In July 2021, a national French electricity grid manager called RTE (Réseau de Transport d’Electricité) announced the successful development of an experimental site for the automated control of electricity on a massive scale. According to a statement, this is the first fully operational effort to control the flow of electricity through the grid using automation on such a large scale.
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The site, dubbed Ringo, was designed to govern the flow of energy developed from renewable sources. Since renewable sources such as wind and solar provide intermittent power, tactical storage and release of energy are needed to make these sources more practical and financially viable.
What is Ringo?
Ringo is the result of a public-private partnership between RTE and Nidec Industrial Solutions (NIS). The private company was responsible for developing Ringo’s energy storage system, which would be necessary to optimize energy flow from the site to the grid and back. During times of peak demand, the storage system can release needed energy. When the system’s renewable energy generators generate excess energy, the storage system can capture that energy and store it until certain factors related to demand are met.
In a press release, NIS hailed the inauguration of Ringo as a significant step toward both the increased adoption of renewable energy and smart grid technology. The amount of energy provided by clean energy technology can vary significantly. For instance, solar panels do not generate energy at night.
On the other hand, a bright sunny day can yield more power than is needed by the local grid. The latter situation results in a wasteful dispersion of clean energy. Ringo and systems like it do not waste this excess energy. Widespread adoption of clean energy storage could translate into massive reductions in carbon emissions.
In addition to being a storage system, Ringo also leverages automation to enable a smart grid framework. The production of and demand for electrical energy are often disconnected. This leads to waste and inefficiency, which has not only financial implications but also environmental implications.
The idea behind a smart grid is to sync the supply and demand of electrical power better. At the Ringo site, robotics and automation will be used to gather and act on real-time data. The site uses sensors located on the grid that gauge electron flows. A first-of-its-kind automation system can then optimize storage at the site based on real-time data.
Located in the Côte-d’Or region in northeastern France, the Ringo site was selected based on its high wind energy production. Construction on the Ringo project started in January 2020, and, despite the pandemic, the project met its delivery times. NIS said the current trial run would last three years.
Transitioning to a Smarter Grid using Sensors
In many modern countries, the vast majority of the electrical grid is well over 100 years old. This century-old technology is increasingly being challenged. Renewable energy technology is one piece of the puzzle, but the grid is also being stressed by increased pressure and the ongoing passage of time.
In addition to upgrading legacy infrastructure, smart grid solutions are designed to reduce waste, boosting efficiency to levels needed in the 21st century. The main tenets of a smart grid are automation, smart grid sensors, advanced metering technology, and distributed energy production.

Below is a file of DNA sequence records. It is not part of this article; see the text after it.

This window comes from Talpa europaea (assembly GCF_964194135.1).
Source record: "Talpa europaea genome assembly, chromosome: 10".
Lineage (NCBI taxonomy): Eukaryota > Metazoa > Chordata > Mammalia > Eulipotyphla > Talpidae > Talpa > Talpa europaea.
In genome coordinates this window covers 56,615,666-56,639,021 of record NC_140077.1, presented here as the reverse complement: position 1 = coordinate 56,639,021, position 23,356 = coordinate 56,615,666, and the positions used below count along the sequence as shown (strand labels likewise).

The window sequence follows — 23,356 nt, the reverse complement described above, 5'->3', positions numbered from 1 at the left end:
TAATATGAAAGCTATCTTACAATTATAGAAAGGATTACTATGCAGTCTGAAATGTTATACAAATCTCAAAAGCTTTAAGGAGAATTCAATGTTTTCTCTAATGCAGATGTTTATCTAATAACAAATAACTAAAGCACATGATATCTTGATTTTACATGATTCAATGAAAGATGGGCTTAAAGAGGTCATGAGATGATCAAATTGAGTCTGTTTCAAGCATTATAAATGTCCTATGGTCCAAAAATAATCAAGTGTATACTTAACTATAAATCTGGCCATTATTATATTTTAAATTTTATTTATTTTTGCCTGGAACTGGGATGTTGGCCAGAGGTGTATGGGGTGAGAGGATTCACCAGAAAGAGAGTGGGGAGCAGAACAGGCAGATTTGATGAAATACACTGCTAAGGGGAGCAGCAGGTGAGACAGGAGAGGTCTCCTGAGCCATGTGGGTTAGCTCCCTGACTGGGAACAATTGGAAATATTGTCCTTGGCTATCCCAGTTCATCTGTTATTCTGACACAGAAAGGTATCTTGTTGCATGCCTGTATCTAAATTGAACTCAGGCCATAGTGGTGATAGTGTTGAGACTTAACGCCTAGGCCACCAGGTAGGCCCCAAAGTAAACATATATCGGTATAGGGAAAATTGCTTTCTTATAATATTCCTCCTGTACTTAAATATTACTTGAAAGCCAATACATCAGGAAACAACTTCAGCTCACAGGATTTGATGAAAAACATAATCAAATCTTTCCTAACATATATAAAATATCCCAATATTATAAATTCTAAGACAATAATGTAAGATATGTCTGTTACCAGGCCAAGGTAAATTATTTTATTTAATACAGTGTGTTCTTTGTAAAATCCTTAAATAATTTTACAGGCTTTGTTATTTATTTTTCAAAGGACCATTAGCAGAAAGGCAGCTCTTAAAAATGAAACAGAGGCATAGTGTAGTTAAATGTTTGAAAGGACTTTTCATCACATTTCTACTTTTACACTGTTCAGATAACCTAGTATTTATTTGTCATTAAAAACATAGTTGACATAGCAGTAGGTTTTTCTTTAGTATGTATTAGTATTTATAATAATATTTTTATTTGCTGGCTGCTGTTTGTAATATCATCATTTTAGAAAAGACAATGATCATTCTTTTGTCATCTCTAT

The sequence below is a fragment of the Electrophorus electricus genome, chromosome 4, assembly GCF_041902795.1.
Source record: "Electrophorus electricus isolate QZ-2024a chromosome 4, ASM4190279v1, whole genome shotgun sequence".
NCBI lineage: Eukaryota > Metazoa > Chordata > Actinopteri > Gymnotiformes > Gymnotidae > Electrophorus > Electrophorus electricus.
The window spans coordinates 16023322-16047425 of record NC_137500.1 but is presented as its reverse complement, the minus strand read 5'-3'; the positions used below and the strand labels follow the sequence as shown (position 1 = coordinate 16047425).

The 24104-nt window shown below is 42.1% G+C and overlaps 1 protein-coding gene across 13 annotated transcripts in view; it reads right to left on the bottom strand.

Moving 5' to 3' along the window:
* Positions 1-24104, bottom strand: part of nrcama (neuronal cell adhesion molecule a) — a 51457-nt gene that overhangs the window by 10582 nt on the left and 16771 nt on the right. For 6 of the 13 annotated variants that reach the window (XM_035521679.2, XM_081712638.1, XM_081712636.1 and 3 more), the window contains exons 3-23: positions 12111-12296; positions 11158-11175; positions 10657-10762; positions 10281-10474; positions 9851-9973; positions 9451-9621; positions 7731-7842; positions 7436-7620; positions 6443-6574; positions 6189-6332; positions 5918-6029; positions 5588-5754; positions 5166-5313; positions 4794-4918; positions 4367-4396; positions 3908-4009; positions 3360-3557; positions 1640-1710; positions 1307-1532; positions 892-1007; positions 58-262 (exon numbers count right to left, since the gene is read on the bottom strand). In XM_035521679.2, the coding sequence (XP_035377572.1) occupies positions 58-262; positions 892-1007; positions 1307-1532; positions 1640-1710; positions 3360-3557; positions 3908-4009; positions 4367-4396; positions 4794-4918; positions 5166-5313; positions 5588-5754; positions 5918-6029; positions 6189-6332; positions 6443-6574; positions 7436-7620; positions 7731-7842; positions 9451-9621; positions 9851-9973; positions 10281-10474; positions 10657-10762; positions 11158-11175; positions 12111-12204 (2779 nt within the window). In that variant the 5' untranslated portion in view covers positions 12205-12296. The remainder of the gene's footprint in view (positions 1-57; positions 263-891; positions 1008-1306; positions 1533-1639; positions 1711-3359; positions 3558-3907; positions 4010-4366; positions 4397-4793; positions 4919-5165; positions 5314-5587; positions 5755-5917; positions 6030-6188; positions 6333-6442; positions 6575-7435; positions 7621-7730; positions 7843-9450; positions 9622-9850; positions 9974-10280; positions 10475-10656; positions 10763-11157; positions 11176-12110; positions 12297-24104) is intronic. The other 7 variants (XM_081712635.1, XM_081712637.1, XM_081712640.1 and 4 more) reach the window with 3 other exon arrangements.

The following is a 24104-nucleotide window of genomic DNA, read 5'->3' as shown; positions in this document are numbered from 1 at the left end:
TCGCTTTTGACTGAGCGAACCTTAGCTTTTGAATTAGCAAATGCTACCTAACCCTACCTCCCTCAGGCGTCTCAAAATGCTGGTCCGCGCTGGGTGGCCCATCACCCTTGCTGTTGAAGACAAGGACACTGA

Grid operators have been automating sections of the grid for several years. One of the most common examples is automated meter reading. Rather than sending meter readers into neighborhoods to manually document usage data, utilities now use wireless technology to send meter data to a receiver on a truck passing by a building.
Smart grid sensors are designed to give operators more granular data at various locations on the grid. These sensors can also facilitate faster recoveries from power outages. Currently, there are numerous initiatives dedicated to developing smart sensors with better accuracy range and bandwidth.
Advanced Metering Infrastructure (AMI) Is based on the idea of two-way, real-time communication between the customer and the grid operator. Leveraging the Internet of Things, AMI technology provides more granular data while engaging the customer and driving active participation in the energy market, possibly through automated energy efficiency technology.
A smart grid approach to power distribution also envisions a distributed production network. Small-scale and household-sized renewable energy solutions are increasingly being adopted, yet the current grid is primarily intended to drive one-way traffic: from the power plant to the user. The Ringo site and its associated wind production facility are a perfect example of what standard energy production might look like in the not-too-distant future.
References and Further Reading
Nidec Industrial Solutions. RTE (Réseau de Transport d’Electricité), together with Nidec Industrial Solutions, launches “Ringo”, the first experiment in the world for the automated management of a large-scale battery system. [Online] Available at: https://www.nidec-industrial.com/rte-nis-launches-ringo/
Smart Energy International. Closing the ‘last mile’ on distribution automation. [Online] Available at: https://www.smart-energy.com/industry-sectors/smart-grid/closing-the-last-mile-on-distribution-automation/
Jasonsoh. The Smart Grid: How automation empowers the future of Electricity. Phoenix Contact. [Online] Available at: https://blog.phoenixcontact.com/marketing-sea/2017/04/smart-grids-how-automation-empowers-the-future-of-electricity/
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